In Eq. (2), the amount of net short-wave radiation (RS↓ - aRS↓) that remains available at the surface, is a function of the surface albedo (a). The broad band surface albedo a is derived from the narrow band spectral reflectances a(λ) measured by each satellite band. The incoming short-wave radiation (RS↓) is computed using the solar constant, the solar incidence angle, a relative earth-sun distance, and a computed broad band atmospheric transmissivity. This latter transmissivity can be estimated from sunshine duration or inferred from pyranometer measurements (if available). The incoming long wave radiation (RL↓) is computed using a modified Stefan-Boltzmann equation with an apparent emissivity that is coupled to the shortwave atmospheric transmissivity and a measured air temperature. Outgoing long wave radiation (RL↑) is computed using the Stefan-Boltzmann equation with a calculated surface emissivity and surface temperature. Surface temperatures are computed from the satellite measurements of thermal radiances.

In Eq. (1), the soil heat flux (G) and sensible heat flux (H) are subtracted from the net radiation flux at the surface (Rn) to compute the "residual" energy available for evapotranspiration (λE). Soil heat flux is empirically calculated as a G/Rn fraction using vegetation indices, surface temperature, and surface albedo. Sensible heat flux is computed using wind speed observations, estimated surface roughness, and surface to air temperature differences that are obtained through a sophisticated self-calibration between dry (λE≈0) and wet (H≈0) pixels. SEBAL uses an iterative process to correct for atmospheric instability caused by buoyancy effects of surface heating.

The λE time integration in SEBAL is split into two steps. The first step is to convert the instantaneous latent heat flux (λE) into daily λE24 values by holding the evaporative fraction constant. The evaporative fraction EF is:

EF = λE/ (Rn - G) (-) (3)

Field measurements under various environmental circumstances have indicated that EF behaves temporally stable during the diurnal cycle. Since EF ~ EF24, i.e. the 24 hour latent heat flux can be determined as:

λE24 = EF Rn24 (W/m2) (4)

For simplicity, the 24 hour value of G is ignored in Eq. (4). The second step is the conversion from a daily latent heat flux into monthly values, which has been achieved by application of the Penman-Monteith equation:

λEPM = (sa Rn24 + ρacp Δe/ra) / (sa + γ (1 + rs/ra)) (W/m2) (5)

where sa (mbar/K) is the slope of the saturated vapor pressure curve, ρacp (J/m3 K) is the air heat capacity, Δe (mbar) is the vapor pressure deficit, γ (mbar/K) is the psychrometric constant and ra (s/m) is the aerodynamic resistance. The parameters sa, Δe and ra are controlled by meteorological conditions, and Rn and rs by the hydrological conditions.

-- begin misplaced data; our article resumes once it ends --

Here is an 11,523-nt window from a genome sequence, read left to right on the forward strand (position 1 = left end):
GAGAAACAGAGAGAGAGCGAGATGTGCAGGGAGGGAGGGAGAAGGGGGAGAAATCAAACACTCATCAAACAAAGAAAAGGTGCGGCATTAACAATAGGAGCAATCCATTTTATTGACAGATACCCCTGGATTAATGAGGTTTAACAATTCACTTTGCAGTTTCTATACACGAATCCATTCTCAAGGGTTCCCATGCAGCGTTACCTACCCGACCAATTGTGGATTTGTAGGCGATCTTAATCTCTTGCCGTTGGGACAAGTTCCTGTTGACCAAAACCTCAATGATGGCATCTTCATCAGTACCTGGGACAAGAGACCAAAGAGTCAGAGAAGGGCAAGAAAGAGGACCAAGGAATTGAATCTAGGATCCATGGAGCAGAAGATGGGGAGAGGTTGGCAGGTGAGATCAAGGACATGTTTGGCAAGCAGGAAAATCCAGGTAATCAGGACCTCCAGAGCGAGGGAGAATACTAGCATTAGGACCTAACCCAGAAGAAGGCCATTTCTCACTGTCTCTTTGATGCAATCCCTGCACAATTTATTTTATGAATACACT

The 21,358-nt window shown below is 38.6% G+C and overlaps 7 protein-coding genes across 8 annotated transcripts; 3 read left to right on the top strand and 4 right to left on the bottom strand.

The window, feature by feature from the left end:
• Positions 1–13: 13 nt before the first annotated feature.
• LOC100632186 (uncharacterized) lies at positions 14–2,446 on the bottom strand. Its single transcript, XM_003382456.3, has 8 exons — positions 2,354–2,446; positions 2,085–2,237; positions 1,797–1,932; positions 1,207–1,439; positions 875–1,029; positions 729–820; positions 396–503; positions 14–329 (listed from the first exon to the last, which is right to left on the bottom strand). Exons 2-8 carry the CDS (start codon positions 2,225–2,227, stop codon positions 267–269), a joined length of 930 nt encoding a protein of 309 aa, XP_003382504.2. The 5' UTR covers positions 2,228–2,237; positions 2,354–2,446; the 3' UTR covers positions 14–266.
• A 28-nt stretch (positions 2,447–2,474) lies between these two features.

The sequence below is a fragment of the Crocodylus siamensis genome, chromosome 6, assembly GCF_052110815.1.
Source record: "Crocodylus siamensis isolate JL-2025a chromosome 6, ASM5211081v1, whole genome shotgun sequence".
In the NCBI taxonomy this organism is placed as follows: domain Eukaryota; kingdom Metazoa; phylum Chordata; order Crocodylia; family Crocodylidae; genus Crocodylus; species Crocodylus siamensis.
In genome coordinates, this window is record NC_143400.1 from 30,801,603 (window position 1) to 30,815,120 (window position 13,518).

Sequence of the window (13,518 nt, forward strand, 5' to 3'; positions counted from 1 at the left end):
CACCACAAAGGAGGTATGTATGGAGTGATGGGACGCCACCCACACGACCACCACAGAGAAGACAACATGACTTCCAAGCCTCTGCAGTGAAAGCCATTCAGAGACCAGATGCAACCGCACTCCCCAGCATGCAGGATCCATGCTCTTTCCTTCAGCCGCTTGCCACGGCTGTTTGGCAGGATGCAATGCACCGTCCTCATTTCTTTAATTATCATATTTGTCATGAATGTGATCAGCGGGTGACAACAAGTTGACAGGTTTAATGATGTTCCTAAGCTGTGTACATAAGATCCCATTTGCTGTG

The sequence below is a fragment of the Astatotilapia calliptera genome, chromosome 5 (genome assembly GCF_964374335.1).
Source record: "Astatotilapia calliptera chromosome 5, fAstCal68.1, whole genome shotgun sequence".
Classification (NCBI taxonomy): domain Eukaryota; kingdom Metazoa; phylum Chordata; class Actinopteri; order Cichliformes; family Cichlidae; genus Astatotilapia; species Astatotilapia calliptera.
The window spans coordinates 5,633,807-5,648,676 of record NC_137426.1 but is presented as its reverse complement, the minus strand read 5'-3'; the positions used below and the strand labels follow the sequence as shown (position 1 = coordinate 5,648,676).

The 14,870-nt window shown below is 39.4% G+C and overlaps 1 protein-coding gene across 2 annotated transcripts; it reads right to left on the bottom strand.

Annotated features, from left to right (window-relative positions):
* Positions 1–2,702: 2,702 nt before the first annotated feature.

The SEBAL computations can only be executed for cloudless days. The result of λE24 from Eq. (4) has been explored to convert the Penman-Monteith equation (5) and to quantity rs inversely using λE24= λEPM. The spatial distribution of rs so achieved, will consequently be used to compute λE24 by means of Eq. (5) for all days without satellite image available (Bastiaanssen and Bandara, 2001). The total ETact for a given period can be derived from the longer term average λE flux by correcting for the latent heat of vaporization and the density of water.

## SEBAL Biomass growth

The biomass production routine in SEBAL is based on solar radiation absorption by chlorophyll and the conversion of this energy into a dry matter production by means of a light use efficiency:

Bio = APAR(t) e(t) dt (kg/ha) (6)

The absorption of solar radiation (APAR) for photosynthesis depends on global radiation and light interception. The second component of Eq. (6) describes the light use efficiency e(t) that converts energy into dry matters.

Photosynthetic Active Radiation (PAR) (0.4 to 0.7 µm) is part of the short wave solar radiation (0.3 to 3.0 µm) that is absorbed by chlorophyll for photosynthesis in the plants. PAR is thus a fraction of the incoming solar radiation, Rs↓. The PAR value describes the total amount of radiation available for photosynthesis if leaves intercept all radiation. This is a rather theoretical value, because leaves transmit and reflect solar radiation. Only a fraction of PAR will be absorbed by the canopy (APAR) and used for carbon assimilation. APAR can be approximated as a fraction of the PAR using the Normalized Difference Vegetation Index (NDVI):

APAR = (-0.161 + 1.275 NDVI) * PAR (W/m2) (7)

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